Basketball team

Bangor sophomore offered UMaine men’s basketball team scholarship

Landon Clark, who just finished his second year at Bangor High School, is already thinking about his college basketball future at least two years from now.

One option is just a few exits north on Interstate 95, as the 6-foot-7 forward announced on social media Thursday that he had received a scholarship offer from the University of Maine.

“Being a hometown guy with UMaine about 10 minutes from my house, watching games and seeing guys who went to high school in Maine like [former UMaine standout] Andrew Fleming, you want to be like them, so having this opportunity is something special,” Clark said.

Clark won’t be able to sign a national letter of intent to accept a scholarship offer until fall 2023 at the earliest, but he appreciates early interest from new Black Bears basketball coach Chris Markwood and his staff. welcomed him and his future.

“Especially with UMaine, it’s a dream for every kid in Maine to have UMaine as an opportunity,” Clark said. “It’s something that I really cherish.”

Clark is coming off a 2021-22 season at Bangor High where he was named to the Bangor Daily News All-Maine First Team after averaging 21.8 points and 9.0 rebounds per game and placing second of Class AA North in both categories behind Mr. Basketball, UMaine-bound forward John Shea of ​​Edward Little High School in Auburn.

Clark shot better than 40 percent from beyond the 3-point arc last winter and added 1.9 steals and 1.7 assists per game.

Clark is currently playing his third season of AAU basketball with Maine United, a team that includes Cooper Flagg, the 6-foot-7 Newport star who as a rookie led Nokomis Regional High School to the state championship in Class A 2022 and was ranked by ESPN as the third best player nationally in the Class of 2025.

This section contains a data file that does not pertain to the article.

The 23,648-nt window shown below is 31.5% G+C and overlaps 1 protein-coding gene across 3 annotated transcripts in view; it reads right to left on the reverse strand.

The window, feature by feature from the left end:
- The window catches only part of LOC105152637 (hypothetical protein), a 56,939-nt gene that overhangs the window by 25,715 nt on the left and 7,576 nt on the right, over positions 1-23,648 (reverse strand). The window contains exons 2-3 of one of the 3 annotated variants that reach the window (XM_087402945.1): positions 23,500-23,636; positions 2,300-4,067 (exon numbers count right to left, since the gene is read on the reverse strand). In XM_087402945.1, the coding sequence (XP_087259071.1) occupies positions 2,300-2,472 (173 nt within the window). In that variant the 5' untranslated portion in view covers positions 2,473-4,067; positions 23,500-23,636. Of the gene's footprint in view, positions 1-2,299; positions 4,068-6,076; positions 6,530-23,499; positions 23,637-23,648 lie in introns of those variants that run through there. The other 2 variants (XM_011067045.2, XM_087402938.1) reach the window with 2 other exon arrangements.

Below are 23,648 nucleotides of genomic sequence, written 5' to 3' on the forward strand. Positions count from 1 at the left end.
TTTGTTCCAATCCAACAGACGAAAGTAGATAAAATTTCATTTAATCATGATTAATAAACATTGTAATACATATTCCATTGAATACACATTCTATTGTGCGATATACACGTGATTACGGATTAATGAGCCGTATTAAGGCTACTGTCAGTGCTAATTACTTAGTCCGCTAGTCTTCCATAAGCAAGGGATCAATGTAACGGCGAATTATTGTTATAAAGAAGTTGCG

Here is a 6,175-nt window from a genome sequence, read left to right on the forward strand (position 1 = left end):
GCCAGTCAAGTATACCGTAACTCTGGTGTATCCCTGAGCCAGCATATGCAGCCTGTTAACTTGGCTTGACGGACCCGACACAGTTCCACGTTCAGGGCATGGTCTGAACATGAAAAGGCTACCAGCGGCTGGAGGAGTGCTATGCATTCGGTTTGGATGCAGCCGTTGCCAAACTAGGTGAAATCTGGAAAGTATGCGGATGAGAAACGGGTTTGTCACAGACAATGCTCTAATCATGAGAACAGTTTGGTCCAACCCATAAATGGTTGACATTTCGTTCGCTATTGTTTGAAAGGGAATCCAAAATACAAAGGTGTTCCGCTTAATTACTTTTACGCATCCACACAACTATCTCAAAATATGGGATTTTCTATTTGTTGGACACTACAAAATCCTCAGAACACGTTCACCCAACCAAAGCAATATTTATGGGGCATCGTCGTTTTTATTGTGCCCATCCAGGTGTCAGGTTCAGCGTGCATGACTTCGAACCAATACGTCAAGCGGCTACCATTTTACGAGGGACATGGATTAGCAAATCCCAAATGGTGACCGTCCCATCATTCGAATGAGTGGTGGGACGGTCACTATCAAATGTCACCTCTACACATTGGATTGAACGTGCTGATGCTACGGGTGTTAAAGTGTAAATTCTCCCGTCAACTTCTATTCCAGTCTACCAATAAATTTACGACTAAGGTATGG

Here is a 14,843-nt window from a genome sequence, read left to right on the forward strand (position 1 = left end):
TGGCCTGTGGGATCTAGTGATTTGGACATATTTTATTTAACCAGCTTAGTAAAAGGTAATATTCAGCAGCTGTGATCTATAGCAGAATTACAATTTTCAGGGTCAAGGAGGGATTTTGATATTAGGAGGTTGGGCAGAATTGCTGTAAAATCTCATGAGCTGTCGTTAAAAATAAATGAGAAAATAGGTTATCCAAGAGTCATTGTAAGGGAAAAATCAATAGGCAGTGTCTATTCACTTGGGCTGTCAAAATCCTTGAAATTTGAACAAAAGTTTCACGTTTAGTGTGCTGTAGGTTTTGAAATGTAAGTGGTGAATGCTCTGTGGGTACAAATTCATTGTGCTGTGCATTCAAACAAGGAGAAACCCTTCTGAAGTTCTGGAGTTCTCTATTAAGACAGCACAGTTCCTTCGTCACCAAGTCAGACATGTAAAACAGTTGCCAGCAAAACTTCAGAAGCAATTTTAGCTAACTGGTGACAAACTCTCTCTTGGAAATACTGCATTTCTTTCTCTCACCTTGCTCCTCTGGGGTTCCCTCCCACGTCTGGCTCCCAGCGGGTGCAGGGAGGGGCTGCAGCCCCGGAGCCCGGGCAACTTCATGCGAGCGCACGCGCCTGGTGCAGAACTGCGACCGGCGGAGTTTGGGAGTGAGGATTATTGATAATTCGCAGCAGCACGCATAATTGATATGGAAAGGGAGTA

“I think the most important part of Cooper is that he’s a great boy. You cheer him on so much more for all the respect and all the attention he gets because of what a quality teammate and teammate he is. ‘a friend,’ Clark said.

“And just to be able to compete with him in training, he doesn’t back down from anyone. We’re playing against the best players in the country and he’s not backing down, and in training he’s going as strong as anyone I’ve ever seen, so just being able to compete with him and keep him makes you better.

Maine United competes in the prestigious Nike Elite Youth Basketball League and has already qualified for that organization’s season-ending Peach Jam National Tournament July 17-24 in Augusta, Georgia based on the record 7-1 the team posted in its first two qualifiers in Orlando, Fla., and Indianapolis, Indiana, earlier this spring.

“It’s made everyone better playing against the best competition in the country, but I think one of the most important things is competing every day in training with these guys because they train the best. bunch of guys from across the state,” Clark said. “When we compete in training, it prepares us well for when we face the best competition in the whole country.”

Clark plays on the wing at the AAU level, somewhat different from competitive high school where he mixed perimeter play with time closer to the basket.

“[Wing] is really where I would play in college as well,” he said. “But in high school, my team needed me down so that’s where I played. If Maine United need me there, I’ll play there, and if they need me on the wing, I will play on the wing.

The Maine United team, coached by former University of Maine goaltender Andy Bedard, has attracted considerable attention from major college coaches at tournaments they have already entered this spring due to the presence of Flagg, as the 6-foot-8 forward has attracted scholarship offers from Duke and UCLA.

That could mean extra recruiting attention for other team members like Clark.

“I think for everybody, playing who I think is the No. 1 player in the country obviously gets everybody out there,” Clark said. “You don’t play for that attention, you just play to win, but he gets all the attention. That’s really cool.”

Flagg and his twin brother, 6-foot-7 forward Ace Flagg, are scheduled to transfer from Nokomis to the National Prep Academy in Montverde, Fla. in August for the start of their sophomore year of high school.

Maine United’s presence in the Nike league for the first time this year has also heightened the competitive level of the opposition. The only team to defeat Team Maine in EYBL competition to date was led by the twin sons of former Duke University and NBA standout Carlos Boozer, with 6-foot-8 forward inch Cameron Boozer ranked as the No. 1 player in the class. of 2025 by ESPN and his twin brother Cayden, a 6-foot-3 guard, ranked 24th.

“Everyone you play against is just fast and so bouncy and so big so it’s different in how you create your own shot, how you get shot and in defense you have to be faster,” Clark said.

“We know we will never be favored by 20 in any game we play, so we have to work harder to improve every day in order to play against the best of the best.”